One of the most refreshing things about Zodiac is that not only does it provide what's expected -- a riveting revisitation of one of the more troubling and perplexing series of crimes in recent history -- it also gives us more. There's the careful attention to detail, the observance of the late-'60s and 1970s setting, the multiple layered perspectives, the consideration of theories and fears, and the balanced crafting of it all. That's a more than satisfactory report card to a reasonable wish list with which to enter such a film. But Zodiac still soars higher, giving us sharp dialogue, hitting its marks on suspense, remaining taut while approaching three hours, and revealing itself -- quite surprisingly -- to have an excellent sense of humor, resulting in far more laughs than you'd expect of seemingly ominous fare.

Zodiac took a fairly standard 4½ months to journey from theaters to DVD, but in Region 1 it arrived on disc from Paramount with nary a bonus feature. This stood in contrast to past Fincher films, most of which have been treated to cracking sets that welcomed admirers that passed on theatrical viewings. A promo on the original DVD made perfectly clear, however, that a new edition would be coming in 2008. The studio hasn't waited long to make good on that promise; next week sees the release of the 2-Disc Director's Cut that's the subject of this review. Groans of customers feeling needlessly asked to buy the movie twice aren't as justified here, since the barren bonus platter would have pointed to a reissue even without the trailer officially doing so.

Living up to its name, this two-disc set doesn't provide the film's theatrical cut, but that's far from a big deal. This extended cut runs just four minutes longer than the original release and boasts no new addition that stands out, good or bad. From the commentaries, one learns that two short items -- a black screen audio montage meant to convey the passage of time and a speakerphone conversation on the quest for a search warrant -- are the biggest changes here. There are also a few other minor extensions. While ambivalence seems likely to be the consensual reaction in comparing the two edits, I can't imagine that many will find the slightly trimmer theatrical cut worth holding onto the old DVD for.

Buy Zodiac: 2-Disc Director's Cut DVD from Amazon.com DVD Details

2.35:1 Anamorphic Widescreen
Dolby Digital 5.1 (English)
Subtitles: English, Spanish, French
Closed Captioned; Video Extras Subtitled
Release Date: January 8, 2008
Suggested Retail Price: $29.98 (Reduced from $34.99)
Two single-sided, dual-layered discs (DVD-9s)
Black Keepcase
Also Available on HD DVD
Previously Released in Theatrical Cut DVD


Once again, Zodiac is presented in an anamorphic widescreen transfer that upholds the film's 2.35:1 theatrical aspect ratio. Though the cinematographer tends to change (The Game's Harris Savides is at work here), Fincher films often have a distinct look -- dark, stylized, with tinted hues. This is certainly true of Zodiac, which unsurprisingly looks great. The element is immaculate, sharpness and detail are good, and one imagines this is about as close to Fincher's vision as standard DVD will give us. (An HD DVD version of the Director's Cut is being concurrently released.) Compared to the original DVD release, this one boasts a higher average bitrate and ever so slightly improved picture quality. But it's the supplements not video that serve as the biggest reason to upgrade.

Foreign tracks are dropped, leaving only a Dolby Digital 5.1 English track to deliver the film's soundtrack. It gets the job done great. There are plenty of impressive aural subtleties, atmospheric effects that emphasize a featured location, that enhance the film and make good use of the sound field. Volume levels are consistent and though the mix isn't as active, it's consistently pleasing.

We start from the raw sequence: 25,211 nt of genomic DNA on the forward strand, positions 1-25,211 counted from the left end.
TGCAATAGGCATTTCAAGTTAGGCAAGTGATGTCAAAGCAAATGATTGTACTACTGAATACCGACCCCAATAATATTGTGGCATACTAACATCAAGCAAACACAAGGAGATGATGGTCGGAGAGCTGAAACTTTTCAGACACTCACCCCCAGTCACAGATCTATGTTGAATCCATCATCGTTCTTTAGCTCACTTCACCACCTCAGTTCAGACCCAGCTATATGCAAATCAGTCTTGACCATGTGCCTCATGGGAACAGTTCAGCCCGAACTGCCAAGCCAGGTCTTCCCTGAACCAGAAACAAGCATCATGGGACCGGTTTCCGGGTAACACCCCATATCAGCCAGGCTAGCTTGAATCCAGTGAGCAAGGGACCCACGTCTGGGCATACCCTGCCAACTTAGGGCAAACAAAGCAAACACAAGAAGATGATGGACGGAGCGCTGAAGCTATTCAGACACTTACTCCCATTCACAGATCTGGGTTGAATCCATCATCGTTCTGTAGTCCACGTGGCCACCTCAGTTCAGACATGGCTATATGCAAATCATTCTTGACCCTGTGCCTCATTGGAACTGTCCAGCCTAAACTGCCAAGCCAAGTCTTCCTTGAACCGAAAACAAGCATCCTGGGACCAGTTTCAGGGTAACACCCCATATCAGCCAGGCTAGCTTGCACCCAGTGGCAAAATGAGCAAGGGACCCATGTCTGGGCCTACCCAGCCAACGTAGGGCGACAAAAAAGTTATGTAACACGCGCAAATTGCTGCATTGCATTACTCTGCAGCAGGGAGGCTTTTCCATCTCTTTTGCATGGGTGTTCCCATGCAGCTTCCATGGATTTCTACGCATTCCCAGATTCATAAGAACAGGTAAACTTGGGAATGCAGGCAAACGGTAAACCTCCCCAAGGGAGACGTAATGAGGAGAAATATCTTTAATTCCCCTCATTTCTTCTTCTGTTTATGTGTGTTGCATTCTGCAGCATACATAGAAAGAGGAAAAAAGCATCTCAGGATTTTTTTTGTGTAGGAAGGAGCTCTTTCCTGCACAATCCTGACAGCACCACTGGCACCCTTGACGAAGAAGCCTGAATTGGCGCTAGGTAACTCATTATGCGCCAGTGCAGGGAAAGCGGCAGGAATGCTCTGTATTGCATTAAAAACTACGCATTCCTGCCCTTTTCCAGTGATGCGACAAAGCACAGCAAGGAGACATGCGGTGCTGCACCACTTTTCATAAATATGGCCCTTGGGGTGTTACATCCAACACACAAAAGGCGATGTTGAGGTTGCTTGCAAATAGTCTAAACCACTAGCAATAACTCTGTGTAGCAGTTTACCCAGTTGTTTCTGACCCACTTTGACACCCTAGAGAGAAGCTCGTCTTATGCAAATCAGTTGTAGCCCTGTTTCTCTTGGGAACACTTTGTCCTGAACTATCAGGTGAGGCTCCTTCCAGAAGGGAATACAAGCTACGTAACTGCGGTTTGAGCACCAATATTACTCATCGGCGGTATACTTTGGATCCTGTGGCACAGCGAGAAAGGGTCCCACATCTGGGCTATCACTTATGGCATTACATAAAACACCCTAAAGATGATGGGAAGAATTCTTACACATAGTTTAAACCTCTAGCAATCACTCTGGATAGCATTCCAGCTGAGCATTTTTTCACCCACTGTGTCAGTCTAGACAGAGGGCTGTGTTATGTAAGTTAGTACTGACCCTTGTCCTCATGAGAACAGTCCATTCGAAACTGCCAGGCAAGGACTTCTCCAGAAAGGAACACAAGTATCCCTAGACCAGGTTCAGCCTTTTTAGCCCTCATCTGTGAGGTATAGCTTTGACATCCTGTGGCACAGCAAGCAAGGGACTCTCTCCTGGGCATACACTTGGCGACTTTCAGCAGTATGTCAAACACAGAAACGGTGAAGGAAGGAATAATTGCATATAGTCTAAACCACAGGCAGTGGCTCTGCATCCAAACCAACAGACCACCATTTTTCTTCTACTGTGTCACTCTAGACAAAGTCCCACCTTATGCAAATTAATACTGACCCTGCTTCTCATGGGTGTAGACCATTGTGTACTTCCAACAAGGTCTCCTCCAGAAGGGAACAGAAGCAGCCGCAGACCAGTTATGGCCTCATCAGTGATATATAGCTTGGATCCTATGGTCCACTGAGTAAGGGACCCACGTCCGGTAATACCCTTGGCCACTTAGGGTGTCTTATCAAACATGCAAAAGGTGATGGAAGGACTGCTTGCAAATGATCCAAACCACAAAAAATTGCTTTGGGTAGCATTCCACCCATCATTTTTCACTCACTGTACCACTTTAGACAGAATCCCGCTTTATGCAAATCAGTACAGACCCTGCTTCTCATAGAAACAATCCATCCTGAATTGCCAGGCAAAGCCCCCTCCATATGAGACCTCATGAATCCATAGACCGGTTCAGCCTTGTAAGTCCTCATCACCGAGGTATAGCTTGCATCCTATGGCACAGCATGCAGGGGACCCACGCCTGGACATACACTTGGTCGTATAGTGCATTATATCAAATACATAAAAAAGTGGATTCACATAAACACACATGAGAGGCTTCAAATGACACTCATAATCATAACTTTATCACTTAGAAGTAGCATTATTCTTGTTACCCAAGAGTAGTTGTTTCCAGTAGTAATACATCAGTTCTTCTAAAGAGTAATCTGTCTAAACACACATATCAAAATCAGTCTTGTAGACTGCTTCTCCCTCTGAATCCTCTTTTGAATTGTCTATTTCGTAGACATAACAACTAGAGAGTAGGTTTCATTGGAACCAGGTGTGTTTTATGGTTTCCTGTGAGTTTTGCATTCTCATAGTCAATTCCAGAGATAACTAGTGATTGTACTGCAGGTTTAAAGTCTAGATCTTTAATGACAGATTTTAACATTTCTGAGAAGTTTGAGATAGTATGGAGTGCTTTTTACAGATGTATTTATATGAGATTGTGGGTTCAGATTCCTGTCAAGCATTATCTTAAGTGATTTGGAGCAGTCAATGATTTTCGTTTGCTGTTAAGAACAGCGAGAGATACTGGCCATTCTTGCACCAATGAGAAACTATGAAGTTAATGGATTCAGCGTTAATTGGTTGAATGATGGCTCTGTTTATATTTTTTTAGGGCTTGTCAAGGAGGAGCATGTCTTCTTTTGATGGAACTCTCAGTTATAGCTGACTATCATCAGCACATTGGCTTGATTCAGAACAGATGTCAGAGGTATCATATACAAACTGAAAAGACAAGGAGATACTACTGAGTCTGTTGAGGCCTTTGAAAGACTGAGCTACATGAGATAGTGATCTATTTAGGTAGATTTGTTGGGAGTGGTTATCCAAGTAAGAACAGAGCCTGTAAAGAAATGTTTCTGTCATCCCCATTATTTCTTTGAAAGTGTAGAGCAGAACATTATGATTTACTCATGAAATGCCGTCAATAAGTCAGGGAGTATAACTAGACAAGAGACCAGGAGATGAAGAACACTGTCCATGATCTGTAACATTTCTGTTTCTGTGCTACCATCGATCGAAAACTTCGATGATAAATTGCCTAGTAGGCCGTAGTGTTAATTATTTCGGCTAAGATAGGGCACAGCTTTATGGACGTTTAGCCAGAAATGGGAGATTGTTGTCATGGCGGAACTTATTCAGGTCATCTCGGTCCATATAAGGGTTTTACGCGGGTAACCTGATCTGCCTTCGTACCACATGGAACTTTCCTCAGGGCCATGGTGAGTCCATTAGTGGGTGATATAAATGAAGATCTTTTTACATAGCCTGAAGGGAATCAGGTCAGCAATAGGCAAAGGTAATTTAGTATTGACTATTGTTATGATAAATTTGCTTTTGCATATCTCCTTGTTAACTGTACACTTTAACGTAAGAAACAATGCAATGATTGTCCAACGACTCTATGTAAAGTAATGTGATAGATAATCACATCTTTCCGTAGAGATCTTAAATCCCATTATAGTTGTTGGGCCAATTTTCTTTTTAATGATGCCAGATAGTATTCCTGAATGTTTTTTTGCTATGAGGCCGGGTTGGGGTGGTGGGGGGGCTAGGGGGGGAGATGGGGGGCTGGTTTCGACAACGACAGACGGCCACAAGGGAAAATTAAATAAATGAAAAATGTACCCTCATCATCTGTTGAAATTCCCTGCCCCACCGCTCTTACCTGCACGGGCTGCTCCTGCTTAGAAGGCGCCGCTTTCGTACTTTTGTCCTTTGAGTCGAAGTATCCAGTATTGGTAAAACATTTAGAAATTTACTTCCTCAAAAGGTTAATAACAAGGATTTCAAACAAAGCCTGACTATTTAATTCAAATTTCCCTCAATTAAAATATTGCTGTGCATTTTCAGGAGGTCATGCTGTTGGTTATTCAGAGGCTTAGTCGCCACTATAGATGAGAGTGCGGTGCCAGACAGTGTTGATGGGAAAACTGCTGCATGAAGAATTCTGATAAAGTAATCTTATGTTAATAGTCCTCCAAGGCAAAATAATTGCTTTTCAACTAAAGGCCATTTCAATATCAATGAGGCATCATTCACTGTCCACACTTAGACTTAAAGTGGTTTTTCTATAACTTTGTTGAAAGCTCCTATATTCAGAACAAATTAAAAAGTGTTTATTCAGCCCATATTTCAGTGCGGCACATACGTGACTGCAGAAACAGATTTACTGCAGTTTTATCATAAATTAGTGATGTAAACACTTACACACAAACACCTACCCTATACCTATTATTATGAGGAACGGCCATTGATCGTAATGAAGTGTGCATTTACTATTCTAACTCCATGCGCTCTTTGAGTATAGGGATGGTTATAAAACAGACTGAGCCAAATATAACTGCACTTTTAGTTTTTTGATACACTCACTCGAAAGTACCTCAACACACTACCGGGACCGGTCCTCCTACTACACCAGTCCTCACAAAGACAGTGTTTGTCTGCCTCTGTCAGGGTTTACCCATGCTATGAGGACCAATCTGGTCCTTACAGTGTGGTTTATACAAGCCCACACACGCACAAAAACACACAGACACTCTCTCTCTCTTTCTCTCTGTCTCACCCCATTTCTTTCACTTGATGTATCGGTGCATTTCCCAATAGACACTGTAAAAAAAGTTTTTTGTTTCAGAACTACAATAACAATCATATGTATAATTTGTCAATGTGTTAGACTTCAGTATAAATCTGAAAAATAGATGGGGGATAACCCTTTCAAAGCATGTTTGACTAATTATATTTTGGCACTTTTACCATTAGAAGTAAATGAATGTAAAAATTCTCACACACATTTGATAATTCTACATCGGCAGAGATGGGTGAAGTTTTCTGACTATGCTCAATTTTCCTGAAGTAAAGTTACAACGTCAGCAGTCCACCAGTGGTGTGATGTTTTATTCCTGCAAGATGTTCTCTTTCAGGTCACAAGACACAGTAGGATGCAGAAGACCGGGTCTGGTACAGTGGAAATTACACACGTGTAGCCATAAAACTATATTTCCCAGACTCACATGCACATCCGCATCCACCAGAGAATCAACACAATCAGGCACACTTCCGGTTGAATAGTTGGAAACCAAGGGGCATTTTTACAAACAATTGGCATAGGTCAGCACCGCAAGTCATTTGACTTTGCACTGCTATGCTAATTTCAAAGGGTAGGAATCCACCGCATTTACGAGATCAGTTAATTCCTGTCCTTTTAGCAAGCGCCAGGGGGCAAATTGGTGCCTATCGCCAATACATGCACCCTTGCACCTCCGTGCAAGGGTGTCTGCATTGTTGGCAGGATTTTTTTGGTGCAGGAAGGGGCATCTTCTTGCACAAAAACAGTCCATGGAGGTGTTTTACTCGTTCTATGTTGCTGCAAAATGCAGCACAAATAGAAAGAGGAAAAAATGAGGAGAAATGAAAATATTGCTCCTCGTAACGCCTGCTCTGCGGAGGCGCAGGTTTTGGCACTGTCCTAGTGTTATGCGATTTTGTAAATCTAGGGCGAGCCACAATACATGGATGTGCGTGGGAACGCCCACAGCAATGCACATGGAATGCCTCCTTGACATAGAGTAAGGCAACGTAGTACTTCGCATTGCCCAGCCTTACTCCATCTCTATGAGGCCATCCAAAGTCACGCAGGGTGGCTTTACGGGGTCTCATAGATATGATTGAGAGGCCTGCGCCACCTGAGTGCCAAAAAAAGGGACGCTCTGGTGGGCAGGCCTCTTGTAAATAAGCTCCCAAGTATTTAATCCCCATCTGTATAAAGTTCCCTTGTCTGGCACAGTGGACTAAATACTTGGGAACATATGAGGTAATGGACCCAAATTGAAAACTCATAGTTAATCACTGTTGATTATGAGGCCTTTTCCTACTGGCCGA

David Fincher directs Brian Cox and others from the sidewalk of an outdoor scene in "Zodiac Deciphered." The seamless vintage skyline seen at the beginning of the film is deconstructed in "The Visual Effects of 'Zodiac.'" Three Previsualization animatics illustrate how carefully planned the killing scenes were. Here, Ciara Hughes and Lee Norris appear under their less emotive CGI renderings.


Disc 1 provides two audio commentaries. The first lets David Fincher fly solo. It's not the liveliest, but gladly the director has lots to say and leaves little dead air. Fincher's remarks are roughly an even mix of big and small, addressing his personal memories and connections to the film's material as well as tiny scene-specific details (like having to digitally remove hair from a double's hands). One of the more interesting focuses of the track -- which dispenses with formalities like a greeting, sign-off, and profanity avoidance -- is the film's casting.
Even better, Fincher acknowledges liberties taken in the name of storytelling and shares his own beliefs regarding what in the case fits and what doesn't. Overall, it's not easy to recommend fully devoting the nearly three hours required to listen, but you will gain some behind-the-scenes insight, if not as much additional appreciation as another viewing of the film might provide.

The second commentary shares thoughts from five people recorded in two groups: actors Jake Gyllenhaal and Robert Downey Jr. in one, producer Brad Fischer, screenwriter James Vanderbilt, and self-proclaimed "king of American crime fiction" James Ellroy (L.A. Confidential) in the other. Par for the format, Gyllenhaal and Downey focus mainly on performances, while the more influential Fischer and Vanderbilt address a wider range of topics, pertaining to the real case, their "filmic" intentions, production, and the reactions of those depicted. Sensibly, we spend more time with the latter group and their conversational talk remains fairly compelling.

Disc 2's bonus features are divided into two categories. The Film holds four items. First up is "Zodiac Deciphered" (54:10), a fine documentary that covers Zodiac's origins and production. It tells a little, but shows much more, with a handful of interview comments (most prominently with Vanderbilt and Fischer) getting complemented by a wealth of location footage. In addition to getting behind-the-scenes looks at set pieces, we gather some of the film's big driving principles, like amazing attention to detail and Fincher's propensity for many takes. Though it can be viewed as seven short vignettes, watching it with "Play All" makes the most sense.